Roberto Carlos Lange feels like he’s been introducing himself for years.
This Is How You Smile marks his sixth proper album in 11 years as the electronic folk (and many things in between) project Helado Negro. “I’ll make a record and almost have to start from the beginning and reintroduce [myself],” he tells Billboard, days before the new LP’s March 8 release. “Hey, this is Helado Negro, I do this… It’s hard. But I can’t relate to any other trajectory. I’ve only had this.”
Before launching Helado Negro, Lange, 39, made beats for himself and others under several names: Epstein, La Muerte Blanca, Boom & Birds. The new project caught the ear of the indie imprint Asthmatic Kitty (best known for being co-led by Sufjan Stevens) which signed Helado Negro and released its sun-kissed debut, Awe Owe, in 2009. Three albums and half a decade later, internal issues forced Asthmatic Kitty into hiatus and left Helado Negro label-less. On tour with no album to sell, the Ecuadorian-American Lange improvised, throwing the title of his latest single on a black T-shirt in caps-locked, Olde English lettering: “YOUNG, LATIN & PROUD.” It’s since sold out several times over, widely signifying both Helado Negro and Lange himself like nothing before. “People will come up to me and talk about the meaningfulness the song and the shirt have had for them,” Lange says. “To use as shield, even. A form of comfort.”
When it appeared on his 2016 LP Private Energy (released on a resurgent Asthmatic Kitty), Lange’s introductions got a little easier. Soon, he’ll hardly need them.
This Is How You Smile has already been widely hailed as Lange’s best work yet, and deservedly so. It’s a tender, masterful mosaic, balmy synths and cozy acoustic guitars alongside Lange’s own voice and contributions from a host of others. “November 7” features a daydreamy piano passage from Stevens. Closing track “My Name Is For My Friends” includes voice recordings from an anti-ICE protest not far from Lange’s Brooklyn home. But neither of those details reveal themselves outside of a close scan of the liner notes; This Is How You Smile is a vast, inviting world, open to interpretation.
You’ve been introduced, but there’s so much more to uncover; find Billboard’s recent conversation below.
This Is How You Smile takes its name from “Girl,” a short story by the Antiguan-American writer Jamaica Kincaid. How did you come across it?
I was DJ’ing a  event at the MoMA for my friend, [writer] Rachel Kaadzi Ghansah. She put together this night of readings and performances themed around mothers and motherly love. Jamaica Kincaid couldn’t make it due to health reasons so someone else read “Girl.” I didn’t know anything about her work; I was sitting there writing notes like, this line is great. She really has an amazing way of making complex things feel uncomplicated. I was working on the record at the time and was excited to feel that way, like I’d attached myself to a theme.
In the story, a mother gives a sequence of life lessons to her daughter; when she’s instructing her how to smile at different types of people — those she doesn’t like, those she likes a bit, those she likes completely — why did that one resonate enough to become the album title?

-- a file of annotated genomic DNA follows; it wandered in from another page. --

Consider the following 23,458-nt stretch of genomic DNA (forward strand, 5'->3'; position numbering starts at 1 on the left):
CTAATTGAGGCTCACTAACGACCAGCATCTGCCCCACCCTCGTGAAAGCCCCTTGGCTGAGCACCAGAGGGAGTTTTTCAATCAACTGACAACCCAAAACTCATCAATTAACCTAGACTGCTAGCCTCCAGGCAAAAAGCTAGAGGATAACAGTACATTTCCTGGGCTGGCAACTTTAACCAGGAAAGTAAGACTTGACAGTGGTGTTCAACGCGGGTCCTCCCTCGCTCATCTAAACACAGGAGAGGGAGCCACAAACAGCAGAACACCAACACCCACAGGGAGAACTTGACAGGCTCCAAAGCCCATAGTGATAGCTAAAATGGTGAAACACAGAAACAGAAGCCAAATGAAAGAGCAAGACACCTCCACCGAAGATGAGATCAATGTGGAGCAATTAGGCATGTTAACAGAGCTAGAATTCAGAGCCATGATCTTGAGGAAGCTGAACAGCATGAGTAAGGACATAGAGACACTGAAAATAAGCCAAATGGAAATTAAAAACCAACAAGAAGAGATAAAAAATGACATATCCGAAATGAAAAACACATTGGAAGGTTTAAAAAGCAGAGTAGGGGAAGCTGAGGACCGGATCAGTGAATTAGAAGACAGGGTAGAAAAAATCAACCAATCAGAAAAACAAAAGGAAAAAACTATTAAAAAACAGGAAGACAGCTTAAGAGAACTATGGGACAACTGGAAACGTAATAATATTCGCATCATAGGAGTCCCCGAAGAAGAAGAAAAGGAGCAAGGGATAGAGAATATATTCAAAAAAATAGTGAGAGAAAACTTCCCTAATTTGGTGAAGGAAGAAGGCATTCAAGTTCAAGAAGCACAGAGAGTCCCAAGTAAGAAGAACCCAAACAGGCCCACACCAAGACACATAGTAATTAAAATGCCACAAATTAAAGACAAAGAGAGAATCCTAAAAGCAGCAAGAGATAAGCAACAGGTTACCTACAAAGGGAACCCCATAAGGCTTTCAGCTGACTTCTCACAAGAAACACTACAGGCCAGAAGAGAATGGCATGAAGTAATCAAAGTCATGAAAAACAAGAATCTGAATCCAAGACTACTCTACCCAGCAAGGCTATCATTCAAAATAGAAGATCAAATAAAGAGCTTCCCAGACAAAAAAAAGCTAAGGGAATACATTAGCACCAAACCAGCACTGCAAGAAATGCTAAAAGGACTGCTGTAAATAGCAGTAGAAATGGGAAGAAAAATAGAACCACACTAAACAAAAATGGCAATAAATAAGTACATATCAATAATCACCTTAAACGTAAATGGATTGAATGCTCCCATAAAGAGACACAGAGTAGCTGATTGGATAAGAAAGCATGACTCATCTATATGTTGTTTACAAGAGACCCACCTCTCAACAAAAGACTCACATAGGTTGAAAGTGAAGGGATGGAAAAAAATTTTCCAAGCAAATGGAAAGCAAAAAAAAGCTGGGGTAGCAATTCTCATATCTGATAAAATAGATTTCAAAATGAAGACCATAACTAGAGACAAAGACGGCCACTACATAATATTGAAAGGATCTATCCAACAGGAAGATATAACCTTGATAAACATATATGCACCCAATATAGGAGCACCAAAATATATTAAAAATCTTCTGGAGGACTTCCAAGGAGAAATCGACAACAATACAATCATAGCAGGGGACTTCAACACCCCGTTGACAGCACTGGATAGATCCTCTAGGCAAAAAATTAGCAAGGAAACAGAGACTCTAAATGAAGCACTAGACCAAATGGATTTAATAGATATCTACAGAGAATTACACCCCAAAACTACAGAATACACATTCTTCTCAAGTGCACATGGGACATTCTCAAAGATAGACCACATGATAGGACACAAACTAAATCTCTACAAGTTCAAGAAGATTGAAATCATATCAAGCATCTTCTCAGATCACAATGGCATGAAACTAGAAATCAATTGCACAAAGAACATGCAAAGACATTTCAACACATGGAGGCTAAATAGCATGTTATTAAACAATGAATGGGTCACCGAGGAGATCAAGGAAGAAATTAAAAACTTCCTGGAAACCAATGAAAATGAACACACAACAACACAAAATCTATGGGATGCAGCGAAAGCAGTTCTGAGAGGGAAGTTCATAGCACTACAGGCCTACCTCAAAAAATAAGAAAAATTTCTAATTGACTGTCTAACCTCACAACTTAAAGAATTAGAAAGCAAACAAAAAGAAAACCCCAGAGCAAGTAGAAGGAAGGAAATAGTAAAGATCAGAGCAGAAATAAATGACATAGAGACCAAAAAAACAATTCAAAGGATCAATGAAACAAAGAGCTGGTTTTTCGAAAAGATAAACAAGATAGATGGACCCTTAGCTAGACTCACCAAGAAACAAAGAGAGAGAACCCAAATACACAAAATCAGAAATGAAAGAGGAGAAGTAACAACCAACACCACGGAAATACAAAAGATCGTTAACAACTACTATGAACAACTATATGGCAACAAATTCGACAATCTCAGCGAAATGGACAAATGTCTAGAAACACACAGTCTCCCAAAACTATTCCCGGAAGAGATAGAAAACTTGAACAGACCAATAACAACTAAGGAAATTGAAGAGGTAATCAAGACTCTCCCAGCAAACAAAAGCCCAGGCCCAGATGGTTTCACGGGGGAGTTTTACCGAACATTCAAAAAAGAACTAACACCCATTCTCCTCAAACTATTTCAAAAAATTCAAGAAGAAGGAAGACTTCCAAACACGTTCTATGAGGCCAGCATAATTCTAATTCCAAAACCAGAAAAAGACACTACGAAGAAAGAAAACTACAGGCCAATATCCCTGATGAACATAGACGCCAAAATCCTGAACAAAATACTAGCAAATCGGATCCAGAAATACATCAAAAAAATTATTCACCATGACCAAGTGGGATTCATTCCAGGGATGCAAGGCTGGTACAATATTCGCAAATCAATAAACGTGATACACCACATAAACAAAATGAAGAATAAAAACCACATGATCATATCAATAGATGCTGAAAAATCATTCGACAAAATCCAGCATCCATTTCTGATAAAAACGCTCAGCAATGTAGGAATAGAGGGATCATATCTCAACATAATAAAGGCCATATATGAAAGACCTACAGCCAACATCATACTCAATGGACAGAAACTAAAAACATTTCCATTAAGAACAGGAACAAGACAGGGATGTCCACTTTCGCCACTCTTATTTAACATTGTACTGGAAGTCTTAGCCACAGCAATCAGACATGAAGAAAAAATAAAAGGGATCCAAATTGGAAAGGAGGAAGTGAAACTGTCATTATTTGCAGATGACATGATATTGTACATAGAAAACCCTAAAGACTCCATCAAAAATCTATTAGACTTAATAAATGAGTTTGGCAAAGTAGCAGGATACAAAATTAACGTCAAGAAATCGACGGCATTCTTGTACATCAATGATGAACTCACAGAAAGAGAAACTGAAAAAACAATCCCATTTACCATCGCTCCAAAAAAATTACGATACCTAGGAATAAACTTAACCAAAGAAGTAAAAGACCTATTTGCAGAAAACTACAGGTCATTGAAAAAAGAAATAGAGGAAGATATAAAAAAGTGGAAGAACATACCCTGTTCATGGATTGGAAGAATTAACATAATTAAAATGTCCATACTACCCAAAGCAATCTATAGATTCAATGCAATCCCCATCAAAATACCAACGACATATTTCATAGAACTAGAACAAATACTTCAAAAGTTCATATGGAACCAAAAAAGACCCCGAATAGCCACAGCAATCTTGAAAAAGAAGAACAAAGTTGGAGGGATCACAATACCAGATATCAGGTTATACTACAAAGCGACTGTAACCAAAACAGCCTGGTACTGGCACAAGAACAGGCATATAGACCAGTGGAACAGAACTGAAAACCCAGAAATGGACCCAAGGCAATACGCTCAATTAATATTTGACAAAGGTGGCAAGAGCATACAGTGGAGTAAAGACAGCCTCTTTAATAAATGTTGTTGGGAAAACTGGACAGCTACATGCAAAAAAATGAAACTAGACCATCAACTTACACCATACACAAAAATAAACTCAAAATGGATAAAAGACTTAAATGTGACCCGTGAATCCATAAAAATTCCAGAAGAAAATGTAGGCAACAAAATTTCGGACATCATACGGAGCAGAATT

I think that’s a universally relatable thing, where you’re taught to conform to certain situations but can still smile [differently] for all these occasions. Everyone has so many wild intentions for the smallest of gestures. Not only is this record about [smiling] as a moment of happiness, but how you can slight someone with just a smile as well.
There’s a real sense of open-endedness there.
There’s a lot of ambiguity on purpose. For me, that’s poetry. That’s why I like to read it, that’s why I like to see it. I think there are a lot of people who do ambiguity and obtuseness just to be confusing. But I do it because it’s a format I enjoy. I know the meanings, but to articulate them all is like showing you the magic trick. I’m giving a little to the listener, but keeping a lot to myself. I think it’s more fun for everybody to dive in and create their own world within the world.
What made you want to make that childhood picture of your brother and you the artwork?
Maybe I was messing with him a little, maybe he’s annoyed with me [Laughs]. I try not to dive into nostalgia that much. I think it was mostly that like I like the way the colors look. And it was my birthday; we’d been swimming in the pool all day. The environmental happenings from that time formed everything in some sort of synesthetic way. It’s like I know all the colors and feelings I felt from looking at [the photo]. That resembles the palette of the sound.
There are pool vibes in the lyrics, too — “Seen My Aura” reflects a day like that.
That’s a song about my neighborhood community pool. There was a moment — a long time ago — when I was like, “I’m gonna make this record about Florida.” But then I wrote that song and I was like, “That’s good enough.” I don’t need to try to create this whole conceptual piece…
Sufjan can probably relate…
Of course. We’ve worked together a lot. We’ve actually worked together a lot in Florida. I made one song and I was like, “This is perfect.” It embodied all the things I wanted to talk about.
What was it like growing up in Ft. Lauderdale?
South Florida is weird. And fun. It’s not as weird as anywhere north of Florida, which is where you get the whole “Florida Man” life. South Florida is mostly Latin American folk. You get those two-second shower storms; then it’s hot and the sun is out and you’re in a car; you’re either in 70-degree, AC-blasted homes or you’re outside in 95-degree weather. It’s all these weird artificial and organic environments. I think there’s a lot of that in the music, too.
Were your parents born there?
My parents were born in Ecuador. My mom moved to Manhattan when she was 13. My dad moved to Long Island when he was 16. They moved [to New York] in the ’60s and went to South Beach in the ’70s. Then I grew up down there.
What made them want to come over?
I mean, the American Dream. My mom’s dad was working as a janitor at a building in Midtown Manhattan — the Berlitz school, a language school. We used to have all these Berlitz books. I’d read the French one, the Japanese one, trying to learn all these languages. Then my dad moved over with my grandmother; she was janitor in Jones Beach, [Long Island], cleaning apartments and houses in the late ’50s. I think it’s just the American Dream — making money, trying to have a different life.